Last update:
2014-09-12

Coal mining in Enugu district, Nigeria

Description:

Coal generated lots of revenue for Nigeria between the years 1916 and 1970 when it was one of Nigeria’s major revenue earners. In the south eastern part of the country exploration of the mineral began proper in present day Enugu State in 1909, with production at the mines in Onyeama, Ogbete, Iva Valley and Okpara climbing from 25, 511 tons in 1916 to an estimated 583,422 tons before a decline set in during the Nigerian Civil War which started in 1967 and ended 1970. At the end of the war most parts of the South east had been ravaged and many expatriate mining experts, mostly from Britain and Poland had left Nigeria. The exit of experts coupled with the discovery of commercial quantity of crude oil which made the government to abandon coal resulted in the neglect and subsequent abandonment of the massive infrastructure at the mines managed by the Nigerian Coal Corporation (NCC). The NCC tried to manage operations unsuccessfully for another 30 years but the game was up. It finally folded up in 2002. The former miners were not laid off, neither was their employment terminated. The only legacy of mining they have is the Colliery Quarters near Iva Valley that they live.

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Basic Data
Name of conflict:Coal mining in Enugu district, Nigeria
Country:Nigeria
State or province:Enugu
Location of conflict:Okpara, Onyeama, Iva Valley, Ogbete in Enugu North and South Local Government Areas of Enugu State
Accuracy of locationMEDIUM (Regional level)
Source of Conflict
Type of conflict: 1st level:Fossil Fuels and Climate Justice/Energy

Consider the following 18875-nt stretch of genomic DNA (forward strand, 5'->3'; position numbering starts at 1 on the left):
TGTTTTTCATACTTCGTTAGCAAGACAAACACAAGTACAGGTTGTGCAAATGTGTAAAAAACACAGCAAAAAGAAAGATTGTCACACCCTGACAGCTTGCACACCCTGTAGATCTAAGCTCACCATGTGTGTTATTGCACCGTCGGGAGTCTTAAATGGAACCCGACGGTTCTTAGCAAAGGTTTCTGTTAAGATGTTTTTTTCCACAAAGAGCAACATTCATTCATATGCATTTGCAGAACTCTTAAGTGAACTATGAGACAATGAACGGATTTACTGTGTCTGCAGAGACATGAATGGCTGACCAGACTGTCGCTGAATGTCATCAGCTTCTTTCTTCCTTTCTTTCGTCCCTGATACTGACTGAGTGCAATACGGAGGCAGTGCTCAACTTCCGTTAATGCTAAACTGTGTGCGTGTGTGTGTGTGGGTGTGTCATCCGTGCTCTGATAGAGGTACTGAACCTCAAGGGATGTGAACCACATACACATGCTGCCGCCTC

Type of conflict: 2nd level :Land acquisition conflicts
Coal extraction and processing
Specific commodities:Coal
Project Details and Actors
Project details:

1,000 - 1,200 MW coal power generating plant to be developed

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Level of Investment:3,700,000,000
Type of populationUrban
Affected Population:unknown
Company names or state enterprises:HTG-Pacific Energy Consortium from China - To generate electricity from coal mining
Nigerian Coal Corporation (NCC) from Nigeria
Relevant government actors:Ministry of Mines and Steel Development
Enugu State Government
Bureau of Public Enterprises (BPE)
Environmental justice organizations (and other supporters) and their websites, if available:Environmental Rights Action/ Friends of the Earth, Nigeria
Conflict and Mobilization
IntensityLATENT (no visible organising at the moment)
Reaction stageMobilization for reparations once impacts have been felt
Groups mobilizing:Local ejos
Neighbours/citizens/communities
Women
Forms of mobilization:Development of alternative proposals
Involvement of national and international NGOs
Media based activism/alternative media
Official complaint letters and petitions
Impacts of the project
Environmental ImpactsVisible: Groundwater pollution or depletion